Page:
Turns out that this is the start up to Whit Sunday – or Pentacost. The Intrepid Traveller knew this was a big deal in the Catholic Church – what we didn’t know is that it’s a big deal in the Hermannplatz area. Once a year – on this Sunday – there is a huge – huge – huge Parade! It starts at noon on Sunday – and lasts till 9:30 in the evening. Over a million people will be watching. And it all happens right outside the door to our hostel. It’s a diversity parade – if you have a group – you can join. The ‘floats’ and I use that term very generously – range from wagons pulled by the participants to highly decorated vans and trucks. The music is loud and raucous – the dancers in many cases barely clad. Head dresses and tail feathers with thongs of various sizes were the norm – not the exception. There were groups of drum core teams, there were lots and lots of folks representing various Native tribes – from all parts of the world. Africa, South America – you name it.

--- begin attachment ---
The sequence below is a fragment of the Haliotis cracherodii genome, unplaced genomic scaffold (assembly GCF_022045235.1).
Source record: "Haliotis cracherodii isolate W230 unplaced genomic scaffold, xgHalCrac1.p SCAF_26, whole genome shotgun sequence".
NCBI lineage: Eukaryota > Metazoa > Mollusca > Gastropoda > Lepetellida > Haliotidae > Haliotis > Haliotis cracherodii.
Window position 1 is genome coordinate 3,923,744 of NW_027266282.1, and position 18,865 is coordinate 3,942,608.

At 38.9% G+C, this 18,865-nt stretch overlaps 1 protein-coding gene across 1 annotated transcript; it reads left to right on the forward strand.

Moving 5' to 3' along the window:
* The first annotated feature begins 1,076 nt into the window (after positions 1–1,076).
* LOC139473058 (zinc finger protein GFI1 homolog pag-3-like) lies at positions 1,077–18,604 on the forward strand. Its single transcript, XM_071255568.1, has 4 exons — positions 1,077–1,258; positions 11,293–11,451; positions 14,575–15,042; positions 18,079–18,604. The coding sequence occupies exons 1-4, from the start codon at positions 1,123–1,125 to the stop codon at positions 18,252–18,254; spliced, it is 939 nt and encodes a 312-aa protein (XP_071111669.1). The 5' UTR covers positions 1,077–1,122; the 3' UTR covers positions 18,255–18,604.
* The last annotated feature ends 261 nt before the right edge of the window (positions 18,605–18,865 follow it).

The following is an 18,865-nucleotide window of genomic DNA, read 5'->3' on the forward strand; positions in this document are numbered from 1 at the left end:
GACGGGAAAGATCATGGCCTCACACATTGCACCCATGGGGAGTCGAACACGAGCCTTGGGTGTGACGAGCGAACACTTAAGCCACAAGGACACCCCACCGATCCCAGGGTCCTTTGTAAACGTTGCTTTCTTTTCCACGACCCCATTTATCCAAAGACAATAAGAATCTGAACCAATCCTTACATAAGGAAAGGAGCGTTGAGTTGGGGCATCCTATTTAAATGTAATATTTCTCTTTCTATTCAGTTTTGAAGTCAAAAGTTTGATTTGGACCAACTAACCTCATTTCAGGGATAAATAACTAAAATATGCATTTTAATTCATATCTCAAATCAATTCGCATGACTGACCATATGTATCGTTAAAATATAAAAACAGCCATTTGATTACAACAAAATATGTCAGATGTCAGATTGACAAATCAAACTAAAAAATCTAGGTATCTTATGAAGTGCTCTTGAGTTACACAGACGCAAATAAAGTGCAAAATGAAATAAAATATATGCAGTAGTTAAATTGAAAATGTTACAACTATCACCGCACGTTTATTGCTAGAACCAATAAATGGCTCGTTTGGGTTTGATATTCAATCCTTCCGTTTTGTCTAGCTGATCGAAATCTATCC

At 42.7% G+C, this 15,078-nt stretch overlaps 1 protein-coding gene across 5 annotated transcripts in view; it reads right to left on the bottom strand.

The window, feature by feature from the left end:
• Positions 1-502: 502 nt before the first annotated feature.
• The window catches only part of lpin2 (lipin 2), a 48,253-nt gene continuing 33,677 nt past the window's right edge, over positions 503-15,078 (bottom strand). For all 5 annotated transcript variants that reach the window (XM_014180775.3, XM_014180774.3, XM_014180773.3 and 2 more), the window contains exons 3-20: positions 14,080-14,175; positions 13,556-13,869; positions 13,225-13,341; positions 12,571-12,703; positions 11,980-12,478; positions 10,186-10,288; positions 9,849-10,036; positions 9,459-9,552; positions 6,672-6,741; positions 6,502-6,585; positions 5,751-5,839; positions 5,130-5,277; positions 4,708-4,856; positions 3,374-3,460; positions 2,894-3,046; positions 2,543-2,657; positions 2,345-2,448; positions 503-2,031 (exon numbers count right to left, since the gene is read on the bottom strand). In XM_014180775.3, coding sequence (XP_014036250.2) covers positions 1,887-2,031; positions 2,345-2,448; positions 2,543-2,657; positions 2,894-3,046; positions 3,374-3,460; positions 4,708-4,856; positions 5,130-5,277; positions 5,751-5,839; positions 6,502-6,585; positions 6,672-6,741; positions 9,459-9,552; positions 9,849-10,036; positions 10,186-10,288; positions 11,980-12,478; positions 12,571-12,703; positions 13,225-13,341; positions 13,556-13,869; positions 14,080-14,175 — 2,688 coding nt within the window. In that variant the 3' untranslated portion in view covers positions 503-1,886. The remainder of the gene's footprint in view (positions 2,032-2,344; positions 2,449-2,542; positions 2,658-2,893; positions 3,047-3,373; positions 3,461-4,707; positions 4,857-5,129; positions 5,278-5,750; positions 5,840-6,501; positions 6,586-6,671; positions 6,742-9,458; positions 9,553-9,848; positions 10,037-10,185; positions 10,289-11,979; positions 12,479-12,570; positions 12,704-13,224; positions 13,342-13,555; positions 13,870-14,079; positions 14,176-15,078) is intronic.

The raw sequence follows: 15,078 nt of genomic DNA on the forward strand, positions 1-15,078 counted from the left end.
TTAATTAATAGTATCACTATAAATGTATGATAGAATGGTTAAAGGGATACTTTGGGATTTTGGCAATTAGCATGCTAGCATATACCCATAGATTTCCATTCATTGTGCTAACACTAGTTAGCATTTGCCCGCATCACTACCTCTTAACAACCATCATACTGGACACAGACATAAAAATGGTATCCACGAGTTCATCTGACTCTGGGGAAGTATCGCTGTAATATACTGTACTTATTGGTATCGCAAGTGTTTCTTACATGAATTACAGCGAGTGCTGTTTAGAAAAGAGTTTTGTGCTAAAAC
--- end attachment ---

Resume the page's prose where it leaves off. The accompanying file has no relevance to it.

It was the Berlin version of Mardi Gras on a penny-wise budget – but playing to an audience of over a million. The Intrepid Traveller and I can’t think of anything in Montreal that would pull such a crowd.

Before the parade started – we had to go to church of course. I picked the Cathederal of Berlin – I mean – why not. And we picked High Mass. So we were treated to a full orchestra, a choir of about 30 young ladies and a male soloist, the church organ with it’s over 7000 pipes, the current arch-bishop of Berlin, 5 more priests, countless alter boys and girls, enough incense to full the huge church – and confirmation!

It dawned on me about 1/2 way thru that the only way to really enjoy church music is when it is played to an audience of devotees. And it is glorious. The building resonated with the music – the audience hung on every note. Magnificant.

So – Pentacost services, Carnival Parade – and for dinner – Doner and Pizza. Hey – it’s Berlin.